I Dr. Janak Nathan, have been asked to coordinate observance in India on 26TH MARCH 2011 We intend to celebrate “Purple day India” by having the following activities: Our mission is to educate the public and create awareness not to fear epilepsy.
- Dispel myths
- Give hope
- Promote education
- Help employment
- Facilitate marriage
- Overcome epilepsy
- FREE Public meeting on Saturday, 7th April 2012 at 2 PM at Savarkar hall, Shivaji Park, Mumbai on ‘Problems with education, employment and marriage in persons with epilepsy’.
We will cover the following topics:
- What is epilepsy?
- Video to show different kinds of epilepsy
- First aid to be given when a person gets a fit
- Do’s and Don’ts in Epilepsy
- Myths and superstitions associated with epilepsy
- Other conditions related to epilepsy- learning difficulties, hyperactivity and behavioral issues and the measures that need to be taken to handle these difficulties.
A little bit about Purple Day…
It was founded in 2008, by nine-year-old Cassidy Megan of Nova Scotia, Canada, with the help of the Epilepsy Association of Nova Scotia. Purple Day is an international grassroots effort dedicated to increasing awareness about epilepsy worldwide. On March 26, people from around the globe are asked to wear purple and spread the word about epilepsy.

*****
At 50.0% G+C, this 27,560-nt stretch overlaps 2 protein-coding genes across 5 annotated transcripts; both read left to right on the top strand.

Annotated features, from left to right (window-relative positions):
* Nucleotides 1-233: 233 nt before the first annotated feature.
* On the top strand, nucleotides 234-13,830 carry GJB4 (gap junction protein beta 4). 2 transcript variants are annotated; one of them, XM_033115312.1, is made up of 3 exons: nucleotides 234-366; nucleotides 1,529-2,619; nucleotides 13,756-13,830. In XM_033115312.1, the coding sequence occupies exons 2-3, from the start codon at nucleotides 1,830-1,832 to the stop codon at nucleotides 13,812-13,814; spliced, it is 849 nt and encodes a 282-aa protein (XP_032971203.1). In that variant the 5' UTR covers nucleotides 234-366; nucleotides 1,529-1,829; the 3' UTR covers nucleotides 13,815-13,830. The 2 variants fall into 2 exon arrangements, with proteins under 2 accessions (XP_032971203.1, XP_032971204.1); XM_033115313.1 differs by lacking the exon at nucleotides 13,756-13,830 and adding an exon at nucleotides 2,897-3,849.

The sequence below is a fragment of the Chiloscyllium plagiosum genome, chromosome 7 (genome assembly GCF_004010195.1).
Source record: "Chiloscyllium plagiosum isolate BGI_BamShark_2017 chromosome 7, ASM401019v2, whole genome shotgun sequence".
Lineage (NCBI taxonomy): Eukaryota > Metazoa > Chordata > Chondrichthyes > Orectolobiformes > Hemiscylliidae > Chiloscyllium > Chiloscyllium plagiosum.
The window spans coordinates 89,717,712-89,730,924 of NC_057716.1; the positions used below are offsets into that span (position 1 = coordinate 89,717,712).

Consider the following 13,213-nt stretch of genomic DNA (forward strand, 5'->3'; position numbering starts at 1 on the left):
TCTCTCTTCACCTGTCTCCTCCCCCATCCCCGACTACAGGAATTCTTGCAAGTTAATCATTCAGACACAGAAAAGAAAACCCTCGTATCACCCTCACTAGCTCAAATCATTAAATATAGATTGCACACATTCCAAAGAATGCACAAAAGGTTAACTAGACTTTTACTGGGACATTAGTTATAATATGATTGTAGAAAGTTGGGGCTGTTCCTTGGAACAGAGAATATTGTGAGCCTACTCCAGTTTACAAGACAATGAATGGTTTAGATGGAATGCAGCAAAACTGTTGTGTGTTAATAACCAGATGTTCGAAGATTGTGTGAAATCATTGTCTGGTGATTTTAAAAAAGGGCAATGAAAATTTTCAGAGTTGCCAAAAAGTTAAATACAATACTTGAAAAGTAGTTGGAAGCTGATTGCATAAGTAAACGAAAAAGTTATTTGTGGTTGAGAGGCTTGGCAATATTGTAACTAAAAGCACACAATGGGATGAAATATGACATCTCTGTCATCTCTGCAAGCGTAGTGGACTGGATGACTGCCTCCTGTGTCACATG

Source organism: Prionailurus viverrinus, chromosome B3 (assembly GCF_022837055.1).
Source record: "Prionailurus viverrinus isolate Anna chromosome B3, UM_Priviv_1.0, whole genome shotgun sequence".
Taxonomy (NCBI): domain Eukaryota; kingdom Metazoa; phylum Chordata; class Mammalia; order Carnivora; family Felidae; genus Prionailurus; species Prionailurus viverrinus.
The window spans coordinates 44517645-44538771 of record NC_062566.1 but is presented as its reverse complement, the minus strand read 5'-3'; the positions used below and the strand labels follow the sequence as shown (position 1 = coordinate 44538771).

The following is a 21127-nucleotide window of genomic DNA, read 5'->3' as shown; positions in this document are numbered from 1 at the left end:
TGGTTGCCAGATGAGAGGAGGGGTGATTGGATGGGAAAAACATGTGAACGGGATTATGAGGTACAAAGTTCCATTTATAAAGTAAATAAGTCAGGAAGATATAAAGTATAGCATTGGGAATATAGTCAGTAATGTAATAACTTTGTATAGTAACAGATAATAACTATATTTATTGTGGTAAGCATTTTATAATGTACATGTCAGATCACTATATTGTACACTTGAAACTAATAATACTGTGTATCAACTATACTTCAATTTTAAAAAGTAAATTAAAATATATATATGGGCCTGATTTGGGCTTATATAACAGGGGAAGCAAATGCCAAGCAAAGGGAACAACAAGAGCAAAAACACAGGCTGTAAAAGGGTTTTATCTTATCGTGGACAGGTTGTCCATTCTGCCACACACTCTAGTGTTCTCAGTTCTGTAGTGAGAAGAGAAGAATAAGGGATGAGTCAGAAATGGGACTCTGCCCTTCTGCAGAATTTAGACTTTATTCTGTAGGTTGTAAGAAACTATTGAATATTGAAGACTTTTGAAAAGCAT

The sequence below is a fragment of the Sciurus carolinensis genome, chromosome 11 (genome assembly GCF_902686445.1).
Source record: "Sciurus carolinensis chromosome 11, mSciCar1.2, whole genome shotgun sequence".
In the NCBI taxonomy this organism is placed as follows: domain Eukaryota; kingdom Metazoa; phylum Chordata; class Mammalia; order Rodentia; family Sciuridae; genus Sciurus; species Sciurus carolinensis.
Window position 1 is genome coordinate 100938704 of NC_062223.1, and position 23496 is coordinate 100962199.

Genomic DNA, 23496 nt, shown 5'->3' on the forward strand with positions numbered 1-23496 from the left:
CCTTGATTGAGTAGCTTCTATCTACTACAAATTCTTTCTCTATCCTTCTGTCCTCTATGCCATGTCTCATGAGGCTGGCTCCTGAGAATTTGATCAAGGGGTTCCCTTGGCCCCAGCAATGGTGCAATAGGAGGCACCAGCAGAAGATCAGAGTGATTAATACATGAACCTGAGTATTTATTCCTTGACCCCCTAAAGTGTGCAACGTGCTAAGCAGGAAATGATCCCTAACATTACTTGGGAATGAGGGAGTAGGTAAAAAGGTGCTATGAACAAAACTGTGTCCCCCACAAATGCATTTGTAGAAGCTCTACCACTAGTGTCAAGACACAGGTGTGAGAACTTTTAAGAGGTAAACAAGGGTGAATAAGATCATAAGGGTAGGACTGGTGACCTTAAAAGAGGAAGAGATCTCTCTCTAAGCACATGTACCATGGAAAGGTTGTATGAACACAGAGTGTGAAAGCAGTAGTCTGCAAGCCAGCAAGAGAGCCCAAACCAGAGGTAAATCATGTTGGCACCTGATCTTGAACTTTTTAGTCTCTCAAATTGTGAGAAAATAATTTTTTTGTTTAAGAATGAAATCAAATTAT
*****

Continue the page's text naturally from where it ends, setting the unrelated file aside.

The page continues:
Why? Epilepsy affects over 50 million people worldwide. That’s more than multiple sclerosis, cerebral palsy, muscular dystrophy and Parkinson’s disease combined. In India there would be about 12 million people with epilepsy.
Why purple? Lavender is the international colour for epilepsy. The lavender flower is also often associated with solitude, which is representative of the feelings of isolation felt by persons with epilepsy. In 2009, the New York-based Anita Kaufmann Foundation and Epilepsy Association of Nova Scotia joined forces to launch Purple Day internationally.